Jim Barrett

Favourite Thing: I like finding order in chaos; like when you look at some measurements of a star that look completely random, then with a little mathematical trickery you find a planet orbiting it.



University of Birmingham (2009-2013), Benjamin Britten High School (2004-2009)


MSci Physics, AAA (A-levels, Physics, Maths, Further Maths), A*AAAABBBC (GCSEs)

Work History:

Software Developer at The Phoenix Partnership (Leeds)

Current Job:

PhD Researcher in Astrophysics


University of Birmingham

My STFC facility

Me and my work

I look for cool astrophysics in data that’s so messy, no one else can see it.

Noise is the word that we use to describe all of the junk in our data that we wish wasn’t there. Maybe it was a windy day and our telescope was wobbling, or maybe there were a bunch of clouds overhead, or maybe the person operating the telescope was just having a really bad day.

Most of my work is all about understanding noise, and I’m in the process of writing a computer program that can do this really quickly.

I then use this program to analyse lots of cool data that other people have looked at and not been able to find anything. Right now, I’m looking at some measurements from a star called Aldebaran (which you can actually see at night!). I managed to confirm the existence of a big planet orbiting it, but I also was able to see evidence of the rippling of the surface of the star itself (something which no-ones seen before!)

My Typical Day

I typically spend most days writing lots of computer code and drinking lots of coffee!

Being a scientist usually means you can often work very flexible hours. I make full use of this and usually get up around 9.30, shower and walk to work, arriving around 10.30.

I then work my way through any admin I’ve got to do, emails and so on, before meeting some of my colleagues for 11 o’clock coffee! Here we usually talk about all kinds of things, but the conversation inevitably ends up back at physics, which is often a very helpful way of seeing your own problems from a different angle, and keeping in touch with what your friends/colleagues are working on.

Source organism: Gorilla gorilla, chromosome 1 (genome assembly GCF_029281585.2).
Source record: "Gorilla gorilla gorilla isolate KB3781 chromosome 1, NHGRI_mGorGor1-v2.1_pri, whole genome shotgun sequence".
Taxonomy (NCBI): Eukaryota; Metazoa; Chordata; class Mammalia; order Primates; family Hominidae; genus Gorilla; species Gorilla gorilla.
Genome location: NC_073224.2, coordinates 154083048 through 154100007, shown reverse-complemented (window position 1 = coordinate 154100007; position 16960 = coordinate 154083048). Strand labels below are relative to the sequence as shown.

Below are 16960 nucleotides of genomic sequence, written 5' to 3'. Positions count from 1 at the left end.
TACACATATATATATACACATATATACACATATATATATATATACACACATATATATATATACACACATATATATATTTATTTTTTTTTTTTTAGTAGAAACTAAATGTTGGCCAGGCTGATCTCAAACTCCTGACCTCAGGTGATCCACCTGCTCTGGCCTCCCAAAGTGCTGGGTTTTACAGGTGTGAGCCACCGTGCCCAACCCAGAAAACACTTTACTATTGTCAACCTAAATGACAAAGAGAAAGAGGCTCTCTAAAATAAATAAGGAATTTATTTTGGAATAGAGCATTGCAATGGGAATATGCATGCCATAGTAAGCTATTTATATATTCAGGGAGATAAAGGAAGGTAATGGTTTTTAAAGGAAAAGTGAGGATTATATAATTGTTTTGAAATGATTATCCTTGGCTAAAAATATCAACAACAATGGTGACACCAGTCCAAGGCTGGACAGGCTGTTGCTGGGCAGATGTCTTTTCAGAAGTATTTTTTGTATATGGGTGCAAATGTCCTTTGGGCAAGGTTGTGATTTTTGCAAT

Then I do an hour or so of work. Usually I start thinking really hard about what I want to achieve for the rest of the day, and how I might go about doing that. I might read some academic papers, or watch a tutorial online, or maybe chat with my colleagues some more about my ideas.

Then I go for lunch, typically sandwiches from the local shop (lazy, I know!), then back to the office for a solid 4-5 hour stretch of work. This is where the real work gets done for me!

What I'd do with the money

I would use the money to develop and host some web-based games that demonstrate some of the ideas behind astrophysics and data analysis

Explaining the actual work I do day to day can be quite difficult to explain to people who don’t already know a lot of maths or computer programming.

During my PhD I’ve had a few different ideas of some fun games that I could program which would also give valuable insight into the way the really technical, behind the scenes bits of my work actually operate.

For example, I use a technique in a lot of my work called Bayesian Inference. If you look at the Wikipedia page, you’ll see the maths, and it looks horrible!. However, if you ignore the maths, the ideas are really simple, and I have an idea for a Dance Dance revolution style game which could show just how simple they are.

If I won the money, hire a young student to help me put my ideas into practise, and then buy a domain and rent some web-hosting so that anyone and everyone can play.

My Interview

How would you describe yourself in 3 words?

Geeky Physics Guy

Who is your favourite singer or band?

Led Zeppelin

What's your favourite food?


What is the most fun thing you've done?

What did you want to be after you left school?

A journalist, then a lawyer, then a vet, then a physicist (I’m indecisive!)

Were you ever in trouble at school?

Not really

What was your favourite subject at school?


What's the best thing you've done as a scientist?

Confirming the Existence of a Planet

What or who inspired you to become a scientist?

I’ve always loved puzzles, so maths and then physics followed naturally :)

If you weren't a scientist, what would you be?

A Computer Programmer

If you had 3 wishes for yourself what would they be? - be honest!

1. To get an academic job after my PhD 2. To be able to work outside of the UK for a while 3. Win a load of money :p

Tell us a joke.

I know a neat trick to recite loads of digits of pi easily…. just don’t start at the beginning!

Other stuff

Work photos: